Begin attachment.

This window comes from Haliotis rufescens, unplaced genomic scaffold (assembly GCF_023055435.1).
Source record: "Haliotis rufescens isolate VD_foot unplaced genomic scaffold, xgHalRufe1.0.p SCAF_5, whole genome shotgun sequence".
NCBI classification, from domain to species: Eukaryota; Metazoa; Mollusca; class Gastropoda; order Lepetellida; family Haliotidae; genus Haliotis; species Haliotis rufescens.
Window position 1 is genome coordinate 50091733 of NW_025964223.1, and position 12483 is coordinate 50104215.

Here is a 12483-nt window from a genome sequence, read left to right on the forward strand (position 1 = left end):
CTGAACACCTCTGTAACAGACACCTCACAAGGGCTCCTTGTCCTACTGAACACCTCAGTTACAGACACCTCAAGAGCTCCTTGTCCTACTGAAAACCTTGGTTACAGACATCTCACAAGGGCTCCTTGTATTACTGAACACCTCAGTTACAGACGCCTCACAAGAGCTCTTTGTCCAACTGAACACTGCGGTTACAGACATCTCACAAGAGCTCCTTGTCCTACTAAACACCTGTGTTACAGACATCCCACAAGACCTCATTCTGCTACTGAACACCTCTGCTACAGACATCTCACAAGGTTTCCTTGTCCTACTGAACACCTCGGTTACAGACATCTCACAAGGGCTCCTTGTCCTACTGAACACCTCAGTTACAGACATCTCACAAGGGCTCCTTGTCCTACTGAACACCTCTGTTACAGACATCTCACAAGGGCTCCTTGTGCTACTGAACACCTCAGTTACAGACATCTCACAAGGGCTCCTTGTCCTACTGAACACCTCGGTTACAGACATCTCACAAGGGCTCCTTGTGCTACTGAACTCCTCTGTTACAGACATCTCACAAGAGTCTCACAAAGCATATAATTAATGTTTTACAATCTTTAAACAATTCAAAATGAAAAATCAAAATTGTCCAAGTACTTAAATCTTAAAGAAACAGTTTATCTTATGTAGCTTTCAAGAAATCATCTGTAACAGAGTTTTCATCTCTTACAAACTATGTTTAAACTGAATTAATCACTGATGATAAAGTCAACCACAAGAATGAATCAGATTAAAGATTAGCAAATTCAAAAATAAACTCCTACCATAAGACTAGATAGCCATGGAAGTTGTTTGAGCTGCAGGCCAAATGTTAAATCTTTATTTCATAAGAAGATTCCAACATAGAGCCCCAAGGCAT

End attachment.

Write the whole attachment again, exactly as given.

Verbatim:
This window comes from Haliotis rufescens, unplaced genomic scaffold (assembly GCF_023055435.1).
Source record: "Haliotis rufescens isolate VD_foot unplaced genomic scaffold, xgHalRufe1.0.p SCAF_5, whole genome shotgun sequence".
NCBI classification, from domain to species: Eukaryota; Metazoa; Mollusca; class Gastropoda; order Lepetellida; family Haliotidae; genus Haliotis; species Haliotis rufescens.
Window position 1 is genome coordinate 50091733 of NW_025964223.1, and position 12483 is coordinate 50104215.

Here is a 12483-nt window from a genome sequence, read left to right on the forward strand (position 1 = left end):
CTGAACACCTCTGTAACAGACACCTCACAAGGGCTCCTTGTCCTACTGAACACCTCAGTTACAGACACCTCAAGAGCTCCTTGTCCTACTGAAAACCTTGGTTACAGACATCTCACAAGGGCTCCTTGTATTACTGAACACCTCAGTTACAGACGCCTCACAAGAGCTCTTTGTCCAACTGAACACTGCGGTTACAGACATCTCACAAGAGCTCCTTGTCCTACTAAACACCTGTGTTACAGACATCCCACAAGACCTCATTCTGCTACTGAACACCTCTGCTACAGACATCTCACAAGGTTTCCTTGTCCTACTGAACACCTCGGTTACAGACATCTCACAAGGGCTCCTTGTCCTACTGAACACCTCAGTTACAGACATCTCACAAGGGCTCCTTGTCCTACTGAACACCTCTGTTACAGACATCTCACAAGGGCTCCTTGTGCTACTGAACACCTCAGTTACAGACATCTCACAAGGGCTCCTTGTCCTACTGAACACCTCGGTTACAGACATCTCACAAGGGCTCCTTGTGCTACTGAACTCCTCTGTTACAGACATCTCACAAGAGTCTCACAAAGCATATAATTAATGTTTTACAATCTTTAAACAATTCAAAATGAAAAATCAAAATTGTCCAAGTACTTAAATCTTAAAGAAACAGTTTATCTTATGTAGCTTTCAAGAAATCATCTGTAACAGAGTTTTCATCTCTTACAAACTATGTTTAAACTGAATTAATCACTGATGATAAAGTCAACCACAAGAATGAATCAGATTAAAGATTAGCAAATTCAAAAATAAACTCCTACCATAAGACTAGATAGCCATGGAAGTTGTTTGAGCTGCAGGCCAAATGTTAAATCTTTATTTCATAAGAAGATTCCAACATAGAGCCCCAAGGCAT